A first job and a first boss are formative elements for a young person early in their career. At my first job in the association industry, I worked for Molly Grenn at the National Spa and Pool Association. I’d like to thank her, for as my mentor and boss, her guidance ultimately shaped my career trajectory. We should all be thinking critically about how we’re shaping the next generation of leaders. It’s an exciting time to be working in a dynamic workplace with bright, forward-thinking young people.
– Rebecca Achurch
Most Gen Y or the Baby Boomers can describe a low-paying, bottom of the totem pole, unfulfilling job they once had. They’ll talk about how they learned to work hard, and that they’re a lot happier now than they once were. But many younger people are entering the workplace with very different expectations of their first job, or even a first internship. Rather than being told they need to pay their dues, they have been encouraged to challenge themselves to learn and improve quickly. More importantly, they have been told to expect respect, even from their managers. And why shouldn’t they? Wouldn’t we all be much happier and more productive employees if we felt wanted, respected and valued at work?
Many people write off these expectations from millennials as “entitlement”. Respecting someone’s experiences, even if limited, their effort, their time, and their contributions to even the biggest of teams shouldn’t be a big ask. This exchange of respect between managers and juniors should be equal, co-directional, and it should be desired. Respect and appreciation in the workplace results in higher productivity, greater retention, and generally, a most pleasant place to work. The expectations of younger generations are changing the way companies attract, hire and retain employees, and it’s for the better.
Respect in the Workplace
Managers must treat their juniors with respect and compassion, because life happens to all of us, and we all had a first job. Remember when a wise family member once told you to judge a person on how they treat their inferiors, not their equals? This is that time. We must treat junior members of the workplace with the same respect we were taught to hold for all people. Their lack of experience or knowledge about the inner workings of your company or industry doesn’t mean they aren’t eager to learn, excited to improve, and just humans that deserve respect. We often think of employees as investments, and they are, but being genuine in our respect and compassion is important too. Beyond investing in them and creating a workplace of respect because it pays to do so, we should all want to do so as a more respectful workplace is more enjoyable for everyone. Plus, respected employees contribute to the organization in some pretty cool ways.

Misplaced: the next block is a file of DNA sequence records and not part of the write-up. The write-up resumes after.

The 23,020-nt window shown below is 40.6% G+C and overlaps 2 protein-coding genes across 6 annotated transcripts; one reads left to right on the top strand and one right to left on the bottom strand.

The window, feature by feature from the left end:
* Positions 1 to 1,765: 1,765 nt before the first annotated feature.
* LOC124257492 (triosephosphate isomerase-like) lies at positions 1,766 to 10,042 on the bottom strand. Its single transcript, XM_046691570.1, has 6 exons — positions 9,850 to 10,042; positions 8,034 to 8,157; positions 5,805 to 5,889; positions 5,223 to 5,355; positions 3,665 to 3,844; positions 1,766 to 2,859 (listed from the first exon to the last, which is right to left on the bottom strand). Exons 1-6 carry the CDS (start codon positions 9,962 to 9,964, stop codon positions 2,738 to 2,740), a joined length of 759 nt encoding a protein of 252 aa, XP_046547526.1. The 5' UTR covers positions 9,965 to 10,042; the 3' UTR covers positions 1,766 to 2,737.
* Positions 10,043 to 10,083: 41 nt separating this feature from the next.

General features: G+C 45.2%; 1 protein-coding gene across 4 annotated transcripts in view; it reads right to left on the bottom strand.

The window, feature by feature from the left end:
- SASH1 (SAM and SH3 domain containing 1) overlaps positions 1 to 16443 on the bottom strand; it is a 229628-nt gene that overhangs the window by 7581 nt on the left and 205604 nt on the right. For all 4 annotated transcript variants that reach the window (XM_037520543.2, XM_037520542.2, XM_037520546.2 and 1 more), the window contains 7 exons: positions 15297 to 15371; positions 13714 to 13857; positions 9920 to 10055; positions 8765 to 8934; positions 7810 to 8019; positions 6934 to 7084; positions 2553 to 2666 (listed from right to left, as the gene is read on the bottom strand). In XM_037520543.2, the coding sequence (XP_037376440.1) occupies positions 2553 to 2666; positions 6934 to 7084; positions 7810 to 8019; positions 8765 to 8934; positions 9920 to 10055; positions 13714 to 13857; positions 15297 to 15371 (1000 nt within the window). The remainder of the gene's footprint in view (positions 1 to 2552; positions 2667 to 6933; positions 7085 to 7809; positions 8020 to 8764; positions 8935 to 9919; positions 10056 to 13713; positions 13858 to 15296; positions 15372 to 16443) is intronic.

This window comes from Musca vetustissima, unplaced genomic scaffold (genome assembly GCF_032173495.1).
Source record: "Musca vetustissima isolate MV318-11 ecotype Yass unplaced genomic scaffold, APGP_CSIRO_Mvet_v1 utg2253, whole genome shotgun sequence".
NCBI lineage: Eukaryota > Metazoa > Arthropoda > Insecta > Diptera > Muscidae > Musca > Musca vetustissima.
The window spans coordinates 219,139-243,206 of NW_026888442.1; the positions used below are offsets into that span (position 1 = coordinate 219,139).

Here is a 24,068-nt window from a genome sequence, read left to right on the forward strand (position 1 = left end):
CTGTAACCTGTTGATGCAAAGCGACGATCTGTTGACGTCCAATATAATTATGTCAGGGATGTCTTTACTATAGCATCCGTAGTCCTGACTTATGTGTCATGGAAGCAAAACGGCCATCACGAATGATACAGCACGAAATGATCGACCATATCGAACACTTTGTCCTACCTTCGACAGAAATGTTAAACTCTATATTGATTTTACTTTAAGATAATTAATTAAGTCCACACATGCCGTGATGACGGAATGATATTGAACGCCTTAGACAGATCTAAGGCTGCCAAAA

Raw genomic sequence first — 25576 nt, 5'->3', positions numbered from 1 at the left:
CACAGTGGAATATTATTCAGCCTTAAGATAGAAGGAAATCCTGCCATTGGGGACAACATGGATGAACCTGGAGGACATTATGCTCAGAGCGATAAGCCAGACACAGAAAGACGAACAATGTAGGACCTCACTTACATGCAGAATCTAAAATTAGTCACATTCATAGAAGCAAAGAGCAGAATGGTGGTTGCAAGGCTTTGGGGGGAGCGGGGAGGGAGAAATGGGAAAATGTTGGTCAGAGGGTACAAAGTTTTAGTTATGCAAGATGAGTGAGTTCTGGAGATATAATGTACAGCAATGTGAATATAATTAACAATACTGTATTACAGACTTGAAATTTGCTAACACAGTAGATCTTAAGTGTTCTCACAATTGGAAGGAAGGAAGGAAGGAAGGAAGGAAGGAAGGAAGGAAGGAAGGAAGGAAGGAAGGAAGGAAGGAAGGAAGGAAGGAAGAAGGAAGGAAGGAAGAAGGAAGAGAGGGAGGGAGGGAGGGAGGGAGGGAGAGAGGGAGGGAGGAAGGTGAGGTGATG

Employees feel engaged when their company acknowledges their passions or areas of interests and connects them to the work the organization is doing. Much of this stems from the employee during the interview process but connecting with a new employee to acknowledge you both listened during the interview process and care about the employee feeling engaged will be a catalyst for greater productivity. Providing resources that empower employees to develop professionally, succeed in their role, and position them to be successful when seeking the next promotion. Lastly, more companies are providing perks that help employees feel appreciated and rewarded for their work and dedication. From options to work remote, a greater number of vacation days, healthy snacks and discounted gym memberships all contribute to their well-being and engagement. It’s ultimately a smart business investment for a company, as happier, healthier, engaged employees result in more productivity and higher retention.
Creating Intentional First Experiences
Creating intentionality and structure for first-time employees or interns can results in greater integration of new hires into the workplace, higher retention, and ultimately, a position within your industry that working for you or with you will be a positive experience. When thinking about your own company, what are you doing to engage your millennial workforce? Early jobs are important in cementing young people’s interest in a career path or an industry, but also their commitment to work in general. Fostering the next generation of leaders should always be an important part of an organization’s long-term plan to lead their industry to a bigger and brighter future.
Cross-generational workforce integration can be challenging, especially in a remote environment. If you’re transitioning, managing, or integrating remote workforces with young team members, Achurch Consulting is here to support you.